Kelmeny Fraser The Sunday Mail (Qld) September 23, 2012
A QUEENSLAND man has spent six months battling to recover $1000 after it vanished following a simple typo during an online banking transaction.
Lee Hayter, of Withcott, near Toowoomba, thought he was helping his son out with some extra cash when he logged on to transfer money from his Westpac bank account into a Suncorp account last January.
Now Mr Hayter, who accidentally typed in two wrong digits when entering his son's bank account number, has spent much of the year in a futile hunt for his missing money.
It has taken months of emails, letters, calls and meetings with banks, solicitors and the police to track the money down after discovering the error in March.
It was only when police got involved that he was able to trace the money.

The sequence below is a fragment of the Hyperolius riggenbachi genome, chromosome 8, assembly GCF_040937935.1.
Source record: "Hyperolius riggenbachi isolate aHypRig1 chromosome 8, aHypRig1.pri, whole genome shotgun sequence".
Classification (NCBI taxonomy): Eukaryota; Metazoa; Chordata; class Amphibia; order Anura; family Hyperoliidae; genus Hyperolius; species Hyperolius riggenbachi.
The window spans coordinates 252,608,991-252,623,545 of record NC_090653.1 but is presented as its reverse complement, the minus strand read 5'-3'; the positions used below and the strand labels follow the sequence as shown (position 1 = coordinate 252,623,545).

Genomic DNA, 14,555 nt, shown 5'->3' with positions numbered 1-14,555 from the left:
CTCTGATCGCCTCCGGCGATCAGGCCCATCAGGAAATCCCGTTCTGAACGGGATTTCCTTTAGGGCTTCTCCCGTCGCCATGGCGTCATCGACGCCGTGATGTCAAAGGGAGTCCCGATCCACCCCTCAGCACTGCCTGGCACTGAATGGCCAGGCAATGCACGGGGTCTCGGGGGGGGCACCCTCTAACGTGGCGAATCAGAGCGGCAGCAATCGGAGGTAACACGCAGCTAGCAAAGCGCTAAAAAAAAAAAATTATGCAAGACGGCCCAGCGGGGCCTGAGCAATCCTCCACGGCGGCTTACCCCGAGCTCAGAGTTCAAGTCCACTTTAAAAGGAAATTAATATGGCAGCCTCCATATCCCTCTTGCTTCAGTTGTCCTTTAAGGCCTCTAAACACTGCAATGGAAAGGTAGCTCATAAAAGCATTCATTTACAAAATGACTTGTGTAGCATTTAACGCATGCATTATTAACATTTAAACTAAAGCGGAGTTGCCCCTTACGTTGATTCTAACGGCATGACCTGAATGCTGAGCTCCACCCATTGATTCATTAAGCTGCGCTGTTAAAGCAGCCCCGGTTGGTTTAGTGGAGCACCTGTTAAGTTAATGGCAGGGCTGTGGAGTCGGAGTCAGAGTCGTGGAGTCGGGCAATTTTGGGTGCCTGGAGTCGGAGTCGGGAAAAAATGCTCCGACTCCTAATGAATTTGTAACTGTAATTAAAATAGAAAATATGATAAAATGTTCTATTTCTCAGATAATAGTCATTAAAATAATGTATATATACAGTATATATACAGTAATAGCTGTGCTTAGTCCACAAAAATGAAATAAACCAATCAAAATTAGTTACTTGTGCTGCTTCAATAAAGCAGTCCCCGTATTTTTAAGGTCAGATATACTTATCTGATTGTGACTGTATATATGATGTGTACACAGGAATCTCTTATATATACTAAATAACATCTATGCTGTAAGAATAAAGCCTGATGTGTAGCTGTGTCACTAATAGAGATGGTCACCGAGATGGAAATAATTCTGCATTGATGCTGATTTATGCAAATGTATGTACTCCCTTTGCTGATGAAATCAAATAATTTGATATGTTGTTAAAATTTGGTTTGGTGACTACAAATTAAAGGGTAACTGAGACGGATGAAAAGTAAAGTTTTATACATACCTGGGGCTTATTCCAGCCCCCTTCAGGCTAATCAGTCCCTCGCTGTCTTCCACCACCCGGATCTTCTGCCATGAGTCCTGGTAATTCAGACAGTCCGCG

By then, though, the funds had been withdrawn by the West Australian account holder, who had failed to comply with requests to pay it back.
Mr Hayter is now facing the possibility of having to fly to Perth after the matter was referred to West Australian police.
The case has raised concerns over a lack of safeguards by the banks to stop money disappearing, as reported in The Sunday Mail last week. "If it were their money, they (the banks) would find a way to get it back," Mr Hayter said.
A Suncorp Bank spokeswoman said it was essential all customers ensure the BSB and account number were correct.
"The number of cases of online payment errors are minimal," she said.
Mr Hayter said it was his "fat-fingered" mistake.
"But why haven't they got a safeguard in place that if the BSB and the account number and name don't match, then there is something wrong?"
Suncorp has a single BSB number for all branches and accounts, which Mr Hayter believed opened the way for more mistakes.
But Suncorp said there was room for error regardless of whether the BSB was standardised or not.